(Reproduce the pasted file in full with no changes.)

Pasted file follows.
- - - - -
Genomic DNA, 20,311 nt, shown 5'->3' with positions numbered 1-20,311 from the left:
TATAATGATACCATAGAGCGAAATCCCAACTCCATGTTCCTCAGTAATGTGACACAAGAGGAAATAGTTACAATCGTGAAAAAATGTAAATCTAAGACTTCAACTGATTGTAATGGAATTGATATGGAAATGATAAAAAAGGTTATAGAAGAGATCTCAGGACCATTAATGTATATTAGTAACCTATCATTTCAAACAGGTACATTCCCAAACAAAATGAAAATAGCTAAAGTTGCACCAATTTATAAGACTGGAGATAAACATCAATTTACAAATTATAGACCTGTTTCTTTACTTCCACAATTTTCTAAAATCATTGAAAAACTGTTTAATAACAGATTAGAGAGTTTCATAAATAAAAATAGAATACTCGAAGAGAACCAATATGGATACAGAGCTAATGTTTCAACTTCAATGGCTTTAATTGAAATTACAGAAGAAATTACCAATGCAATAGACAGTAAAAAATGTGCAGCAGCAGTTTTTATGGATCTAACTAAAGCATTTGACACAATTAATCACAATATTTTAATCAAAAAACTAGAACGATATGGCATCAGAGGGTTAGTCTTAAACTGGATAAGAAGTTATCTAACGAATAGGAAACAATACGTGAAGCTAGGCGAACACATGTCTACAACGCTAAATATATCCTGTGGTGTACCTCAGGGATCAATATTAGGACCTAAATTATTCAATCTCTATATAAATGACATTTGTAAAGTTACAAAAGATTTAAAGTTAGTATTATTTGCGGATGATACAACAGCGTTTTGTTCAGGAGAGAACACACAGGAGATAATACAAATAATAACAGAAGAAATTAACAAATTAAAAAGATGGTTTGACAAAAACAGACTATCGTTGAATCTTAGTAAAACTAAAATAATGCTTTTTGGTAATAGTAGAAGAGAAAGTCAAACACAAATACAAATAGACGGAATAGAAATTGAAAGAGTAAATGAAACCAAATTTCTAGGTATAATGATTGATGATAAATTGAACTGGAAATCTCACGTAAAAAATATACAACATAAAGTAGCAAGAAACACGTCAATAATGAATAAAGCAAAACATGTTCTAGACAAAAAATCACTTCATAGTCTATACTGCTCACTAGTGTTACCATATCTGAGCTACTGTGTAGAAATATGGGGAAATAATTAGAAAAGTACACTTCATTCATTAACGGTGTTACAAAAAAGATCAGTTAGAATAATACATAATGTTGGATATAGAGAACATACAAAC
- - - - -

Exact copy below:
Genomic DNA, 20,311 nt, shown 5'->3' with positions numbered 1-20,311 from the left:
TATAATGATACCATAGAGCGAAATCCCAACTCCATGTTCCTCAGTAATGTGACACAAGAGGAAATAGTTACAATCGTGAAAAAATGTAAATCTAAGACTTCAACTGATTGTAATGGAATTGATATGGAAATGATAAAAAAGGTTATAGAAGAGATCTCAGGACCATTAATGTATATTAGTAACCTATCATTTCAAACAGGTACATTCCCAAACAAAATGAAAATAGCTAAAGTTGCACCAATTTATAAGACTGGAGATAAACATCAATTTACAAATTATAGACCTGTTTCTTTACTTCCACAATTTTCTAAAATCATTGAAAAACTGTTTAATAACAGATTAGAGAGTTTCATAAATAAAAATAGAATACTCGAAGAGAACCAATATGGATACAGAGCTAATGTTTCAACTTCAATGGCTTTAATTGAAATTACAGAAGAAATTACCAATGCAATAGACAGTAAAAAATGTGCAGCAGCAGTTTTTATGGATCTAACTAAAGCATTTGACACAATTAATCACAATATTTTAATCAAAAAACTAGAACGATATGGCATCAGAGGGTTAGTCTTAAACTGGATAAGAAGTTATCTAACGAATAGGAAACAATACGTGAAGCTAGGCGAACACATGTCTACAACGCTAAATATATCCTGTGGTGTACCTCAGGGATCAATATTAGGACCTAAATTATTCAATCTCTATATAAATGACATTTGTAAAGTTACAAAAGATTTAAAGTTAGTATTATTTGCGGATGATACAACAGCGTTTTGTTCAGGAGAGAACACACAGGAGATAATACAAATAATAACAGAAGAAATTAACAAATTAAAAAGATGGTTTGACAAAAACAGACTATCGTTGAATCTTAGTAAAACTAAAATAATGCTTTTTGGTAATAGTAGAAGAGAAAGTCAAACACAAATACAAATAGACGGAATAGAAATTGAAAGAGTAAATGAAACCAAATTTCTAGGTATAATGATTGATGATAAATTGAACTGGAAATCTCACGTAAAAAATATACAACATAAAGTAGCAAGAAACACGTCAATAATGAATAAAGCAAAACATGTTCTAGACAAAAAATCACTTCATAGTCTATACTGCTCACTAGTGTTACCATATCTGAGCTACTGTGTAGAAATATGGGGAAATAATTAGAAAAGTACACTTCATTCATTAACGGTGTTACAAAAAAGATCAGTTAGAATAATACATAATGTTGGATATAGAGAACATACAAAC